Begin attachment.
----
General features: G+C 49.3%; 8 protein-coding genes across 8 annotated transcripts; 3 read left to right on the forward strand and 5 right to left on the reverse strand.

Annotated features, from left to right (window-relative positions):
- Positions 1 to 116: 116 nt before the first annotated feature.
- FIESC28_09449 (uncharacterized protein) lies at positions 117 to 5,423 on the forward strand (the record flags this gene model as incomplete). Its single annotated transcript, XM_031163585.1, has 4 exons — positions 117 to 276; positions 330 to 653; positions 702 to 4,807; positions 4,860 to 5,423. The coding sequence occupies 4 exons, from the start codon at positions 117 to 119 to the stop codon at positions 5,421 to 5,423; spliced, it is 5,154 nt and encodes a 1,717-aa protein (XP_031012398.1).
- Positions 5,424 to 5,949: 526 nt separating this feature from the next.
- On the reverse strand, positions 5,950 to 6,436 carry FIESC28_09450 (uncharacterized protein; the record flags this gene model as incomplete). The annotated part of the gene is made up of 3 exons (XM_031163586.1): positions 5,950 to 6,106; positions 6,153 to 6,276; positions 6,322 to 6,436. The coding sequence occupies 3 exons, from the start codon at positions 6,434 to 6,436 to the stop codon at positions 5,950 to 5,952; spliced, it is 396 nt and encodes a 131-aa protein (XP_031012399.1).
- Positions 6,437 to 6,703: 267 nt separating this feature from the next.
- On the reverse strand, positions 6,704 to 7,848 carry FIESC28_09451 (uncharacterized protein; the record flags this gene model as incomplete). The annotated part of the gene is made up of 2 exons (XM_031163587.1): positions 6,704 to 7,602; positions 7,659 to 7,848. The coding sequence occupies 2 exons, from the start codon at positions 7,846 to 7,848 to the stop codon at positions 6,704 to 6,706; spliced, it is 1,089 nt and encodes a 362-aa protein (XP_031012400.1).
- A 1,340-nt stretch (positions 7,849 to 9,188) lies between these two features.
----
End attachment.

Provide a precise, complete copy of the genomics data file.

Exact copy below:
General features: G+C 49.3%; 8 protein-coding genes across 8 annotated transcripts; 3 read left to right on the forward strand and 5 right to left on the reverse strand.

Annotated features, from left to right (window-relative positions):
- Positions 1 to 116: 116 nt before the first annotated feature.
- FIESC28_09449 (uncharacterized protein) lies at positions 117 to 5,423 on the forward strand (the record flags this gene model as incomplete). Its single annotated transcript, XM_031163585.1, has 4 exons — positions 117 to 276; positions 330 to 653; positions 702 to 4,807; positions 4,860 to 5,423. The coding sequence occupies 4 exons, from the start codon at positions 117 to 119 to the stop codon at positions 5,421 to 5,423; spliced, it is 5,154 nt and encodes a 1,717-aa protein (XP_031012398.1).
- Positions 5,424 to 5,949: 526 nt separating this feature from the next.
- On the reverse strand, positions 5,950 to 6,436 carry FIESC28_09450 (uncharacterized protein; the record flags this gene model as incomplete). The annotated part of the gene is made up of 3 exons (XM_031163586.1): positions 5,950 to 6,106; positions 6,153 to 6,276; positions 6,322 to 6,436. The coding sequence occupies 3 exons, from the start codon at positions 6,434 to 6,436 to the stop codon at positions 5,950 to 5,952; spliced, it is 396 nt and encodes a 131-aa protein (XP_031012399.1).
- Positions 6,437 to 6,703: 267 nt separating this feature from the next.
- On the reverse strand, positions 6,704 to 7,848 carry FIESC28_09451 (uncharacterized protein; the record flags this gene model as incomplete). The annotated part of the gene is made up of 2 exons (XM_031163587.1): positions 6,704 to 7,602; positions 7,659 to 7,848. The coding sequence occupies 2 exons, from the start codon at positions 7,846 to 7,848 to the stop codon at positions 6,704 to 6,706; spliced, it is 1,089 nt and encodes a 362-aa protein (XP_031012400.1).
- A 1,340-nt stretch (positions 7,849 to 9,188) lies between these two features.